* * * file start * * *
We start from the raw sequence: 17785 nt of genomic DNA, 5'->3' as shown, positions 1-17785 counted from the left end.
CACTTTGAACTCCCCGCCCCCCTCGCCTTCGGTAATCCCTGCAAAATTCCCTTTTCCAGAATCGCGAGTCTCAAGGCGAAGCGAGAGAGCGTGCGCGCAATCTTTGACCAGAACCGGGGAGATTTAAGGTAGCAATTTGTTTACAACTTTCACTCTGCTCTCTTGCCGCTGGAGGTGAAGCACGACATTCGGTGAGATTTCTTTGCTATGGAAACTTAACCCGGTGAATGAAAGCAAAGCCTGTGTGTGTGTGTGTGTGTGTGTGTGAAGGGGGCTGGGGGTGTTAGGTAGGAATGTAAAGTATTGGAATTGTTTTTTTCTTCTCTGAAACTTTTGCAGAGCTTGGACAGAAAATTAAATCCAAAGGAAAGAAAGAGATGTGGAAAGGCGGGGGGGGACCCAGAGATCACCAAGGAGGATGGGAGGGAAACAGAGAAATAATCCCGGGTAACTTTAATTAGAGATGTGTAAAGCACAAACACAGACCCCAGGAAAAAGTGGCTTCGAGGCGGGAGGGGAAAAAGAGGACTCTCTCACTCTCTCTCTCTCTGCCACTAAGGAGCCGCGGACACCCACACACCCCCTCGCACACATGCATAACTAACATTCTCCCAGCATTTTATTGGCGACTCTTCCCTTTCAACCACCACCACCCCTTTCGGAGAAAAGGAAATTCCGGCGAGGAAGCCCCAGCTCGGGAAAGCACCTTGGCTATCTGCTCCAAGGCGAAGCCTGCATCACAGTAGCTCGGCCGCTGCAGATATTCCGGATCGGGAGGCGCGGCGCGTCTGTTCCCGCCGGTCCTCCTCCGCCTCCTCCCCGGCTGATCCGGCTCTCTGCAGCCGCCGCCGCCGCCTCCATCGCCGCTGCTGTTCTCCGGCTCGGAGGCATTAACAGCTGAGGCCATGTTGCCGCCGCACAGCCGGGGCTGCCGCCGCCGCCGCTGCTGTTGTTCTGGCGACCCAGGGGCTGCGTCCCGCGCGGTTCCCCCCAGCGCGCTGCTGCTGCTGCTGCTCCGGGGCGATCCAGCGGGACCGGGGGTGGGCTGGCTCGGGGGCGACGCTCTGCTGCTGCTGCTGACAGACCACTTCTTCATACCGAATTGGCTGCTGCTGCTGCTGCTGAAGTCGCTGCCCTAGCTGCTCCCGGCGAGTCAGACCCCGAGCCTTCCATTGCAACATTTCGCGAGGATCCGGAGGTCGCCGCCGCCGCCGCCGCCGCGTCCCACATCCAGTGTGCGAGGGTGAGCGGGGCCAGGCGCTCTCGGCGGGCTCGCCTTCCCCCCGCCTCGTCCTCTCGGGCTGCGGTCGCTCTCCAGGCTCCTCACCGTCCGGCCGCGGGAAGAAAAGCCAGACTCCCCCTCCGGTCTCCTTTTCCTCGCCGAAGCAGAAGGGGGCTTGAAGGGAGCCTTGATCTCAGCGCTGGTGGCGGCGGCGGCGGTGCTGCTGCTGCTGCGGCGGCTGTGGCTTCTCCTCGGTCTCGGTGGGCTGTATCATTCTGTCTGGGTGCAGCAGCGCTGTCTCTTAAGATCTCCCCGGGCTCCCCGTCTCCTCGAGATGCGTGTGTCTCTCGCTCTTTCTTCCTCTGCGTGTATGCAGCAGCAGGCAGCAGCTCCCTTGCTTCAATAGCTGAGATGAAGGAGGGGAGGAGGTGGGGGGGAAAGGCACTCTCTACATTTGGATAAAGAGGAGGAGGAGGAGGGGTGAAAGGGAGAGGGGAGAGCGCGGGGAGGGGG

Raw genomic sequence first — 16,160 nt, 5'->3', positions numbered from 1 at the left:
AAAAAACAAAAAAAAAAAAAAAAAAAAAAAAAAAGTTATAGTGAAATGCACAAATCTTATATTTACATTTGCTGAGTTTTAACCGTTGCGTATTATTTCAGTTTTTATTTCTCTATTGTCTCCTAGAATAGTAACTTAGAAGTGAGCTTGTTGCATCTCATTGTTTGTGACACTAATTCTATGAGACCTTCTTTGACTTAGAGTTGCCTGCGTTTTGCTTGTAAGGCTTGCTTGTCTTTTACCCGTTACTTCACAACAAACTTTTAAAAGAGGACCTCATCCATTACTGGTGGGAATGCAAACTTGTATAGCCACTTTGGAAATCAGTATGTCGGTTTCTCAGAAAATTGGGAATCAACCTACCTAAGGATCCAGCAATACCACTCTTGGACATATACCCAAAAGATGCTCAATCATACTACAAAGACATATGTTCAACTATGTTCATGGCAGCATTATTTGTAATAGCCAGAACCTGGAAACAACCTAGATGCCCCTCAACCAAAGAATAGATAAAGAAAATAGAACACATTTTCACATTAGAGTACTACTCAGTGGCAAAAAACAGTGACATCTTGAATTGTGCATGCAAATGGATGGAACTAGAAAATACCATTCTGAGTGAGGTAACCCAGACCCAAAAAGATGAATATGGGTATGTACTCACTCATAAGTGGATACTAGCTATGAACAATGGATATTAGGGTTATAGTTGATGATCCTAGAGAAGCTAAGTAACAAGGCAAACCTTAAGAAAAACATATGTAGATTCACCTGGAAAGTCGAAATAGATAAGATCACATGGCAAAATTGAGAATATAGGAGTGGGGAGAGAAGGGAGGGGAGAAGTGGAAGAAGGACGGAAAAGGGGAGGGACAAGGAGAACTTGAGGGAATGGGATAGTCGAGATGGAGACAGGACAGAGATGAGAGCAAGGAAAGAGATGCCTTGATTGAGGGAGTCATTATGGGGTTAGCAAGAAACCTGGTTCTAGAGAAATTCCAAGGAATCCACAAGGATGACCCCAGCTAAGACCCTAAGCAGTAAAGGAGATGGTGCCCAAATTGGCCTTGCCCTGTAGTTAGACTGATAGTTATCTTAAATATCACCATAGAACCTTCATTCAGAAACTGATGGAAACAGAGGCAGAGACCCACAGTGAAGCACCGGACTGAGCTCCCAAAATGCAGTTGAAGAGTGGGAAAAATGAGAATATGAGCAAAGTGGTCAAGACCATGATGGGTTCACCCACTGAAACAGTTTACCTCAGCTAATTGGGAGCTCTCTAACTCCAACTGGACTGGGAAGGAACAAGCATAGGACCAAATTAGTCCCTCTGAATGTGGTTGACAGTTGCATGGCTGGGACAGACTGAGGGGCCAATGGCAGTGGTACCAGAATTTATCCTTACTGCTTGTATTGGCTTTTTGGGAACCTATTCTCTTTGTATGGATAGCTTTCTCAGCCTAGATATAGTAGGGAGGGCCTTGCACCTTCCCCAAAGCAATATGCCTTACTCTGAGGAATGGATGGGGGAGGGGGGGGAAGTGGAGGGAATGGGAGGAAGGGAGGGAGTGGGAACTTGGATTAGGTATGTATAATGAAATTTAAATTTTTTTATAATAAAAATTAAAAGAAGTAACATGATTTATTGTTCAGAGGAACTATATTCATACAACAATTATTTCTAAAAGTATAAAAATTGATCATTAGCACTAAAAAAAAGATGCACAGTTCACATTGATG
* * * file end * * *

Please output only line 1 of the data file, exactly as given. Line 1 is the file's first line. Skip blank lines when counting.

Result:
We start from the raw sequence: 17785 nt of genomic DNA, 5'->3' as shown, positions 1-17785 counted from the left end.